9. Troubleshooting

9.1. Troubleshooting case creation

Generally, create_newcase errors are reported to the terminal and should provide some guidance about what caused them.

If create_newcase fails on a relatively generic error, first check to make sure the command-line arguments match the interface’s specification. See the help text to review usage.

> create_newcase --help

9.2. Troubleshooting job submission

Most problems associated with submission or launch are site-specific. The batch and run aspects of the case.submit script are created by parsing the variables in $CASEROOT/env_batch.xml file.

Take these steps to check for problems:

  1. Review the batch submission options in $CASEROOT/env_batch.xml. Confirm that they are consistent with the site-specific batch environment, and that the queue names, time limits, and hardware processor request make sense and are consistent with the case.
  2. Make sure that case.submit uses the correct batch job tool for submitting the case.submit script. Depending on the batch environment, it might be bsub, qsub or another command. Also confirm if a redirection “<” character is required. The information for how case.submit submits jobs appears at the end of the standard output stream.

9.3. Troubleshooting runtime problems

To see if a run completed successfully, check the last several lines of the cpl.log file for a string like SUCCESSFUL TERMINATION. A successful job also usually copies the log files to the $CASEROOT/logs directory.

Check these things first when a job fails:

  • Did the model time out?
  • Was a disk quota limit hit?
  • Did a machine go down?
  • Did a file system become full?

If any of those things happened, take appropriate corrective action (see suggestions below) and resubmit the job.

If it is not clear that any of the above caused a case to fail, there are several places to look for error messages.

  • Check component log files in your run directory ($RUNDIR). This directory is set in the env_run.xml file. Each component writes its own log file, and there should be log files for every component in this format: cpl.log.yymmdd-hhmmss. Check each log file for an error message, especially at or near the end.
  • Check for a standard out and/or standard error file in $CASEROOT. The standard out/err file often captures a significant amount of extra model output and also often contains significant system output when a job terminates. Useful error messages sometimes are found well above the bottom of a large standard out/err file. Backtrack from the bottom in search of an error message.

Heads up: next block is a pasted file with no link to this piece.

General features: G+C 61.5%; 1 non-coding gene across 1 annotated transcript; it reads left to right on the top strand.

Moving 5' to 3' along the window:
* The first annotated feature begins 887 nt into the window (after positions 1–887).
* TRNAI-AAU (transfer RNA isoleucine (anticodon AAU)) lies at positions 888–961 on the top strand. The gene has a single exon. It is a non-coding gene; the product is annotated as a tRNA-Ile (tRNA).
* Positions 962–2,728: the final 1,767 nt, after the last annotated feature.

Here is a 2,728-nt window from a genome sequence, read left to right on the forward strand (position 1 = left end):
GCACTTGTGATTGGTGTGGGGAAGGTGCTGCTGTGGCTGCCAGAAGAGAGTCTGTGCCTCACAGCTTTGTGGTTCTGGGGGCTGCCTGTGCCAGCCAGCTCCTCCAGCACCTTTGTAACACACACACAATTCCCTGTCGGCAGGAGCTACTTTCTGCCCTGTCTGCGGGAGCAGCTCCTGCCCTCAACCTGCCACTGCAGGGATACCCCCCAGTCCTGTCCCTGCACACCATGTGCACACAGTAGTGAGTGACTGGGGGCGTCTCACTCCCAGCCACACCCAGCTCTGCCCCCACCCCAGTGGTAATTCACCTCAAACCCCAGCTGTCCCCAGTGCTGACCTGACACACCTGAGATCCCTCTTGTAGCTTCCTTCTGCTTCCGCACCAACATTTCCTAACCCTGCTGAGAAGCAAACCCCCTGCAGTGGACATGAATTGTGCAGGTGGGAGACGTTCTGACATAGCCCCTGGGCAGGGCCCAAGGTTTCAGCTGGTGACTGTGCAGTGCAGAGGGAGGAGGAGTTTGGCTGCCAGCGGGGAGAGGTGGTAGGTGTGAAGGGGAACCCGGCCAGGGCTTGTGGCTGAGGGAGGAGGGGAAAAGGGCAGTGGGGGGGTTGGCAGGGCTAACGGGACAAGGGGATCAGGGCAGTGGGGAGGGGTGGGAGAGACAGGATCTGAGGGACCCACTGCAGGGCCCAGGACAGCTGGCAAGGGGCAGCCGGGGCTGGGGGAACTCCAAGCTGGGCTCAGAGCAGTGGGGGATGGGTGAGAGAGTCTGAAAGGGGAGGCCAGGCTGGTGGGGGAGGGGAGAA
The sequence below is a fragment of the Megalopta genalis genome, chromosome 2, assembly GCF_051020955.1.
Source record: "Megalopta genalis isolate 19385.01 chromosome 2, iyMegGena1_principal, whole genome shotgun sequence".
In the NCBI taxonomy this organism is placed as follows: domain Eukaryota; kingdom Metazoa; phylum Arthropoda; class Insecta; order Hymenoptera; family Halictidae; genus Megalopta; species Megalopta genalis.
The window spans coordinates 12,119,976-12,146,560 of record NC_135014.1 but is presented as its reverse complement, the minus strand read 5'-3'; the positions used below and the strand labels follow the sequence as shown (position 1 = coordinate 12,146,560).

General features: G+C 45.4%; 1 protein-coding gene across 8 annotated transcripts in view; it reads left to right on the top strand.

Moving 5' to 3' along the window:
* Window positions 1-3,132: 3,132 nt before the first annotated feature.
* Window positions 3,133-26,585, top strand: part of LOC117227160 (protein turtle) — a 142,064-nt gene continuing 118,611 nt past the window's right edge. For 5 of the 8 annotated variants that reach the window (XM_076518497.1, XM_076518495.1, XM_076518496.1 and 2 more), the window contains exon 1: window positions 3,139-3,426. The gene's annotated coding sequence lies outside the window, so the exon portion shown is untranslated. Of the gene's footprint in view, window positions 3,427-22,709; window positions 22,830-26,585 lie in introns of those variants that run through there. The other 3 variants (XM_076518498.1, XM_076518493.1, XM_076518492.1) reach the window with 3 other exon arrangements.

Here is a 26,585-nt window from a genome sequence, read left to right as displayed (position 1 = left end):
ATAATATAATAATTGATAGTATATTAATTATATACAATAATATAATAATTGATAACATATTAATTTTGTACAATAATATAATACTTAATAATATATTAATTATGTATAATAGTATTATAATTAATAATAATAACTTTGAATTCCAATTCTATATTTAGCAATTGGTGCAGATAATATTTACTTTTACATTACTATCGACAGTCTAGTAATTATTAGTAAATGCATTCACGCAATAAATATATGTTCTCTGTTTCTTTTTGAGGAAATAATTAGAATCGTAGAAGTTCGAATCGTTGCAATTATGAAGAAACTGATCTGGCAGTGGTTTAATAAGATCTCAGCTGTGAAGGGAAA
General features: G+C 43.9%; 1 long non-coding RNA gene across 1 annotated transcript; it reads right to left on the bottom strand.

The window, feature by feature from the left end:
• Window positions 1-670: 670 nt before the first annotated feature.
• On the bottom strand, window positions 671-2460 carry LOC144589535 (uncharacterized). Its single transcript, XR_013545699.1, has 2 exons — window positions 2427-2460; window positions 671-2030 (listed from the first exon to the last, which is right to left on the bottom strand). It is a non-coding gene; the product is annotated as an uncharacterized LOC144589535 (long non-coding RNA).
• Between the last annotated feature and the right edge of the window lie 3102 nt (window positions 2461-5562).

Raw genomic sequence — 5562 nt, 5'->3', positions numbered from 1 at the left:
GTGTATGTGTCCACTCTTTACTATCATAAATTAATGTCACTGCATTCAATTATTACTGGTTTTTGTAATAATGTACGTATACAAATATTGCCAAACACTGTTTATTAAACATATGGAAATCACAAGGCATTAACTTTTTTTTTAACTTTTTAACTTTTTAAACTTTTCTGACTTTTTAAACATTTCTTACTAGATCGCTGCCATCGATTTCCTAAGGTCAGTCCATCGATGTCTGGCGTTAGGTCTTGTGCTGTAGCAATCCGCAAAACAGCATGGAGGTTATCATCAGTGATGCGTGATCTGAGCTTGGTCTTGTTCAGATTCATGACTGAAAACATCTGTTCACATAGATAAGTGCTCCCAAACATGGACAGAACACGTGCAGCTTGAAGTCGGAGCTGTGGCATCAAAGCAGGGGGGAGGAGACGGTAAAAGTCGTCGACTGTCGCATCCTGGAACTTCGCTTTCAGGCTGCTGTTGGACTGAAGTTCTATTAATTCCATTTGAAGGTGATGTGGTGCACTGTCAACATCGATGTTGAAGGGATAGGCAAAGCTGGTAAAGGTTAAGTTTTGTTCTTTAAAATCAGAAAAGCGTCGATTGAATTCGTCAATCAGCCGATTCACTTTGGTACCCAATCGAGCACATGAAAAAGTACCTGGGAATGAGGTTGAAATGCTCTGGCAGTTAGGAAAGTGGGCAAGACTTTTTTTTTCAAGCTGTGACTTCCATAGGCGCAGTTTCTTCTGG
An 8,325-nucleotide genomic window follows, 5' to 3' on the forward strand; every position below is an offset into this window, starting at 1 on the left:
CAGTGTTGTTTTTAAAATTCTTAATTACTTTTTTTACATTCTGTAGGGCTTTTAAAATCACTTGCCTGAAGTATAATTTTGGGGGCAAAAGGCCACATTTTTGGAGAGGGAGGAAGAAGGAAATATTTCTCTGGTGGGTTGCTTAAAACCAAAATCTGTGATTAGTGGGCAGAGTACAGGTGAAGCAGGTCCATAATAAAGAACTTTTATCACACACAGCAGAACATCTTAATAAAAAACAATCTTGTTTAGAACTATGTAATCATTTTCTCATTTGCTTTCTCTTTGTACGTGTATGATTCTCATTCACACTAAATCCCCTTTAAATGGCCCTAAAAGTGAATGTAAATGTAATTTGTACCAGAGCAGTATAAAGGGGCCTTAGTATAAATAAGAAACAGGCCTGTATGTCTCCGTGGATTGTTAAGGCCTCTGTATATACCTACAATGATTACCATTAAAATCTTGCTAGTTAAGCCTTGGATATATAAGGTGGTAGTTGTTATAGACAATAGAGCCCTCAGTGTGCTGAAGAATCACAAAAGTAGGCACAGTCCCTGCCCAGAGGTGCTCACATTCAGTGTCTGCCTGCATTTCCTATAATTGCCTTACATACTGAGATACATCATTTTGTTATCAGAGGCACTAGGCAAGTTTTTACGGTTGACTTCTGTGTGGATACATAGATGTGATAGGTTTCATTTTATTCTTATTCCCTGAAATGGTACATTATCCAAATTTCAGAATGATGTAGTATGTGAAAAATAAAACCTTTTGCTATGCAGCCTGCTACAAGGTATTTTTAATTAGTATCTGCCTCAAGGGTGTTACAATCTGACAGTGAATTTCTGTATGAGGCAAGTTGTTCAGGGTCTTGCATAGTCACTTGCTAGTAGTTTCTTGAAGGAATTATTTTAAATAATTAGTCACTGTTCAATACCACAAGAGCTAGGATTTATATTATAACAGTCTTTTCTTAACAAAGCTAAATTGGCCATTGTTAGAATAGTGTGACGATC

• Check for core files in your run directory and review them using an appropriate tool.
  • Check any automated email from the job about why a job failed. Some sites’ batch schedulers send these.
  • Check the archive directory: $DOUT_S_ROOT/$CASE. If a case failed, the log files or data may still have been archived.

Common errors

One common error is for a job to time out, which often produces minimal error messages. Review the daily model date stamps in the cpl.log file and the timestamps of files in your run directory to deduce the start and stop time of a run. If the model was running fine, but the wallclock limit was reached, either reduce the run length or increase the wallclock setting.

If the model hangs and then times out, that usually indicates an MPI or file system problem or possibly a model problem. If you suspect an intermittent system problem, try resubmitting the job. Also send a help request to local site consultants to provide them with feedback about system problems and to get help.

Another error that can cause a timeout is a slow or intermittently slow node. The cpl.log file normally outputs the time used for every model simulation day. To review that data, grep the cpl.log file for the string tStamp as shown here:

> grep tStamp cpl.log.* | more

The output looks like this:

tStamp_write: model date = 10120 0 wall clock = 2009-09-28 09:10:46 avg dt = 58.58 dt = 58.18
tStamp_write: model date = 10121 0 wall clock = 2009-09-28 09:12:32 avg dt = 60.10 dt = 105.90

Review the run times at the end of each line for each model day. The “avg dt =” is the average time to simulate a model day and “dt = ” is the time needed to simulate the latest model day.

The model date is printed in YYYYMMDD format and the wallclock is the local date and time. In the example, 10120 is Jan 20, 0001, and the model took 58 seconds to run that day. The next day, Jan 21, took 105.90 seconds.

A wide variation in the simulation time for typical mid-month model days suggests a system problem. However, there are variations in the cost of the model over time. For instance, on the last day of every simulated month, the model typically writes netcdf files, which can be a significant intermittent cost. Also, some model configurations read data mid-month or run physics intermittently at a timestep longer than one day. In those cases, some variability is expected. The time variation typically is quite erratic and unpredictable if the problem is system performance variability.

Sometimes when a job times out or overflows disk space, the restart files will get mangled. With the exception of the CAM and CLM history files, all the restart files have consistent sizes.

Compare the restart files against the sizes of a previous restart. If they don’t match, remove them and move the previous restart into place before resubmitting the job. See Restarting a run.

It is not uncommon for nodes to fail on HPC systems or for access to large file systems to hang. Before you file a bug report, make sure a case fails consistently in the same place.